Though our lives are not threatened, we leave God’s Word on the shelf day after day, and we also suffer because of our ignorance of the truth.

So let’s continue on in the work of the Reformers, coming back to God’s Word and being used of God to bring others to the truth which alone can bring true freedom and lasting happiness.

In John 8:31-32, Jesus says, “If you abide in my word, you are truly my disciples, 32 and you will know the truth, and the truth will set you free.”

So this isn’t just an issue from the past, but as Jesus says, what we do with God’s Word will determine the freedom and joy we live with today, and it will set our course for heaven.

500 years ago there began a Reformation which was to spread to every country in Europe, and today to every country in the world, bringing people back to the Word of God.

This Reformation was not a revolution, because it was not about starting something new.

Rather, it was a Restoration.

It was about bringing the church back to it origins, back to the pillar and foundation of truth: which is God's Word alone.

The church should always be reforming, we should always be going back to God's revelation in the Bible as opposed to creating new man-made doctrines or seeking further revelation.

It is interesting to note that when the apostle Peter spoke of the wondrous things he saw on the Mount of Transfiguration, he said this in 2 Peter 1:18:

we ourselves heard this very voice borne from heaven, for we were with him on the holy mountain.

But rather than urging people to seek similar supernatural experiences, he urged them to pay attention to a more fully confirmed testimony: the Scriptures, which were for all mankind.

As the next verse says,  “And we have the prophetic word more fully confirmed, to which you will do well to pay attention as to a lamp shining in a dark place, until the day dawns and the morning star rises in your hearts, (2 Peter 1:19)

Only through His Word does God continue to give light to our hearts and change us.

Knowing this, Luther, Hus, Wycliffe, and a myriad of other early Reformers committed themselves to making the Word of God available to the average person.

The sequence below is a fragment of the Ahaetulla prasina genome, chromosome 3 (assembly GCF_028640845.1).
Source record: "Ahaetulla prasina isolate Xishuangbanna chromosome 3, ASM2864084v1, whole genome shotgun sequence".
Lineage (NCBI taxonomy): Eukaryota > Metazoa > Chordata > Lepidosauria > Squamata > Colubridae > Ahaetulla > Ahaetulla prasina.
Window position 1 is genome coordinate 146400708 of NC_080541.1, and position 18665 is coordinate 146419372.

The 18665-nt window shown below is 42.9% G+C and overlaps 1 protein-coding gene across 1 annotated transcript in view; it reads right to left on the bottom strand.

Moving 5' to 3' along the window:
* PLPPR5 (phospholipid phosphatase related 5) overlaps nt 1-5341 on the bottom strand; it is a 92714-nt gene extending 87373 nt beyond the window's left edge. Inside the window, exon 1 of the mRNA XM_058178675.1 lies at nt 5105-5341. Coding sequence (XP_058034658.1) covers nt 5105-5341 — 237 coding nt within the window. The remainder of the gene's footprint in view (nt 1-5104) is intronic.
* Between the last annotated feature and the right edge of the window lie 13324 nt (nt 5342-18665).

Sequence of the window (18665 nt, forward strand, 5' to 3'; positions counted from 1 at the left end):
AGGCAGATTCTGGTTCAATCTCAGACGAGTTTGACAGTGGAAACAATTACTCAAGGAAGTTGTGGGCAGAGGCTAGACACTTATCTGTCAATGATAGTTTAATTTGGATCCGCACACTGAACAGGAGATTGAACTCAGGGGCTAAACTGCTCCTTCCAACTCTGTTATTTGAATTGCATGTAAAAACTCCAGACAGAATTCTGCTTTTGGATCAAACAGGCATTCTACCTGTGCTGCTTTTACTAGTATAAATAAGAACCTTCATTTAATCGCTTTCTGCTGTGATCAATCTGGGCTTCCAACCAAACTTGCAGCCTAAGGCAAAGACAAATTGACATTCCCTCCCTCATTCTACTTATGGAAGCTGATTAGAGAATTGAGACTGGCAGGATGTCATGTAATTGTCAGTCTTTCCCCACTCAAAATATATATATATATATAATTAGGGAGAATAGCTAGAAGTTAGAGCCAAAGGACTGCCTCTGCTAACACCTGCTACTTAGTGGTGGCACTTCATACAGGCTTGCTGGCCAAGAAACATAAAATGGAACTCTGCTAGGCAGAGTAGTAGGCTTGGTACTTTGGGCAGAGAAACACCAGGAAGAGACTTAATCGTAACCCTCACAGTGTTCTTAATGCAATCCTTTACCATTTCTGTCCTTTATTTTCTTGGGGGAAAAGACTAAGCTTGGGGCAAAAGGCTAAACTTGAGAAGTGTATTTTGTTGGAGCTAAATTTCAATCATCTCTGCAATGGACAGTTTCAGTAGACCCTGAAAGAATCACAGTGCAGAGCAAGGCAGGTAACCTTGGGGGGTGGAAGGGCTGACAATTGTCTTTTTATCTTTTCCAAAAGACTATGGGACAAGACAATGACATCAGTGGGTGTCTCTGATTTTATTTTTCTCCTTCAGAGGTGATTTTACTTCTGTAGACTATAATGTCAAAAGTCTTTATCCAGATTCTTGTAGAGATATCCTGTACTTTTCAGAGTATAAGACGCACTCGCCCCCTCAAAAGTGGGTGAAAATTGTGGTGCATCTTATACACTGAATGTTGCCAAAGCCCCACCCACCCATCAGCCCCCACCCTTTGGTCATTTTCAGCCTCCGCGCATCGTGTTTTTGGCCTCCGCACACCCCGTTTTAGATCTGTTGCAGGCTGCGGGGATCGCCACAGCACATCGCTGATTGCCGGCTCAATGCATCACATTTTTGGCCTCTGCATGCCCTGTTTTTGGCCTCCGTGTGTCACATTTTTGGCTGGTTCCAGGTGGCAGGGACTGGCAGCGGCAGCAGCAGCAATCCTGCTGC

And for many of the Reformers, it cost them their lives.

So let’s not forget the price that has been paid so that each of us today can freely enjoy reading God's own Words in our own mother language! It is an unimaginable privilege.

God's Word is a precious gift beyond all things, and we should cherish it and meditate on it daily.

It is our light, our daily bread, and life-giving water to satisfy our thirsty souls.

As Jesus said, “Man shall not live by bread alone, but by every word that comes from the mouth of God.” (Matthew 4:4)

Like food, we should live by the Word and enjoy it daily, or we will slowly die spiritually without it.

But it doesn’t just nourish us like food, but like a sword it protects us from the lies of the evil one.

When Jesus was confronted with the temptation of Satan in the wilderness, He did not resort to shooting laser beams from his eyes.

Rather, three times His weapon of choice was the Word of God, as He quoted the truth that alone would dispel the deceptions of Satan.

The Reformers likewise taught Sola Scriptura, that is that Scripture, because it is God’s inspired Word, is our only inerrant, fully-sufficient, and final authority.

As Luther believed so emphatically, since church councils and popes have often erred, they cannot possess an authority equal to Scripture, but rather they must submit to it.

Any authority outside of Scripture is contingent only upon its faithfulness to the biblical text, which alone is inspired by God and inerrant.

So let’s continue this morning by looking briefly at the authority of the Scriptures as our chief foundation for all matters of teaching and instruction in the truth.

Then let’s draw out implications about what that means for our daily lives today.

Part and parcel to the authority of the Scriptures is that God's Word is fully inspired by Him, even down to the exact Greek, Hebrew, and Aramaic words that were chosen.

As 2 Timothy 3:16-17 says,All Scripture is breathed out by God and profitable for teaching, for reproof, for correction, and for training in righteousness, 17 that the man of God may be complete, equipped for every good work.”

The inspiration of Scripture refers to that act whereby the Holy Spirit came upon the authors of Scripture, causing them to write exactly what God intended,

And this while simultaneously preserving each author’s writing style and personality.

This supernatural work of the Holy Spirit upon the human authors means that the author’s words are God’s words and therefore are fully reliable, trustworthy, and authoritative.

As Proverbs 30:5 says, “Every word of God proves true; He is a shield to those who take refuge in Him.”

This Word is free from error and untruths because there can be no errors in His speech.

God is holy and is ignorant of nothing, therefore His Word can be neither deceitful nor ignorant.

The recipient’s mind was not a barrier to the process, but was the very means God used to reveal His Word.

2 Peter 1:21 says, “For no prophecy was ever produced by the will of man, but men spoke from God as they were carried along by the Holy Spirit.”

So yes, men wrote the Bible, and yet it was not produced by their own wills alone, but by God's sovereign will working in them in the power of His Holy Spirit.

This is why we see such a unity and cohesiveness to the Bible, even though it was written over a period of 1,500 years using three languages and over 40 human authors.